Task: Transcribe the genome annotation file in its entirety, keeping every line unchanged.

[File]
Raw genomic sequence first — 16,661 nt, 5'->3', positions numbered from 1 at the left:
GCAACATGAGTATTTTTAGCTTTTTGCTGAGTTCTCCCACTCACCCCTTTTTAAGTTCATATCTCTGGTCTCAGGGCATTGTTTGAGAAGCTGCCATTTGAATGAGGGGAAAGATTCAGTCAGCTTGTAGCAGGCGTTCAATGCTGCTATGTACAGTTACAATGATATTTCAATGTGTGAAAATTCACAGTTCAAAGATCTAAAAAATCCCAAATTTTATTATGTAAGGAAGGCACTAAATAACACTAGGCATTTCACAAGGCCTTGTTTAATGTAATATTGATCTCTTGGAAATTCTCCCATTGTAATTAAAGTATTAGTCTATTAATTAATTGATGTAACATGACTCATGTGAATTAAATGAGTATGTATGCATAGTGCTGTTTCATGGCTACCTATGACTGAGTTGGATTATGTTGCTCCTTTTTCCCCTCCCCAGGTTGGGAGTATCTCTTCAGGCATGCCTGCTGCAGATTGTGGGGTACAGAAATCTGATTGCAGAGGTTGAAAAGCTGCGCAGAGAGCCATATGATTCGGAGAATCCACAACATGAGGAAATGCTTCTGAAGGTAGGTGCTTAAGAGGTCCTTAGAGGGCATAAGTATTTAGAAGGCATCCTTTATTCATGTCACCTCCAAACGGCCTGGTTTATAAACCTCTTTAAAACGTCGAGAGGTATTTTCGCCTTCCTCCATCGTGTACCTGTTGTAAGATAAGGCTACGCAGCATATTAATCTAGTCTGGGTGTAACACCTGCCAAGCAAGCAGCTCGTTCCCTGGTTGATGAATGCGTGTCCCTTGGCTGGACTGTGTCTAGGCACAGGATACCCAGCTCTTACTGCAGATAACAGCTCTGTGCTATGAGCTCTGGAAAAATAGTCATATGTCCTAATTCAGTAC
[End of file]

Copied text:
Raw genomic sequence first — 16,661 nt, 5'->3', positions numbered from 1 at the left:
GCAACATGAGTATTTTTAGCTTTTTGCTGAGTTCTCCCACTCACCCCTTTTTAAGTTCATATCTCTGGTCTCAGGGCATTGTTTGAGAAGCTGCCATTTGAATGAGGGGAAAGATTCAGTCAGCTTGTAGCAGGCGTTCAATGCTGCTATGTACAGTTACAATGATATTTCAATGTGTGAAAATTCACAGTTCAAAGATCTAAAAAATCCCAAATTTTATTATGTAAGGAAGGCACTAAATAACACTAGGCATTTCACAAGGCCTTGTTTAATGTAATATTGATCTCTTGGAAATTCTCCCATTGTAATTAAAGTATTAGTCTATTAATTAATTGATGTAACATGACTCATGTGAATTAAATGAGTATGTATGCATAGTGCTGTTTCATGGCTACCTATGACTGAGTTGGATTATGTTGCTCCTTTTTCCCCTCCCCAGGTTGGGAGTATCTCTTCAGGCATGCCTGCTGCAGATTGTGGGGTACAGAAATCTGATTGCAGAGGTTGAAAAGCTGCGCAGAGAGCCATATGATTCGGAGAATCCACAACATGAGGAAATGCTTCTGAAGGTAGGTGCTTAAGAGGTCCTTAGAGGGCATAAGTATTTAGAAGGCATCCTTTATTCATGTCACCTCCAAACGGCCTGGTTTATAAACCTCTTTAAAACGTCGAGAGGTATTTTCGCCTTCCTCCATCGTGTACCTGTTGTAAGATAAGGCTACGCAGCATATTAATCTAGTCTGGGTGTAACACCTGCCAAGCAAGCAGCTCGTTCCCTGGTTGATGAATGCGTGTCCCTTGGCTGGACTGTGTCTAGGCACAGGATACCCAGCTCTTACTGCAGATAACAGCTCTGTGCTATGAGCTCTGGAAAAATAGTCATATGTCCTAATTCAGTAC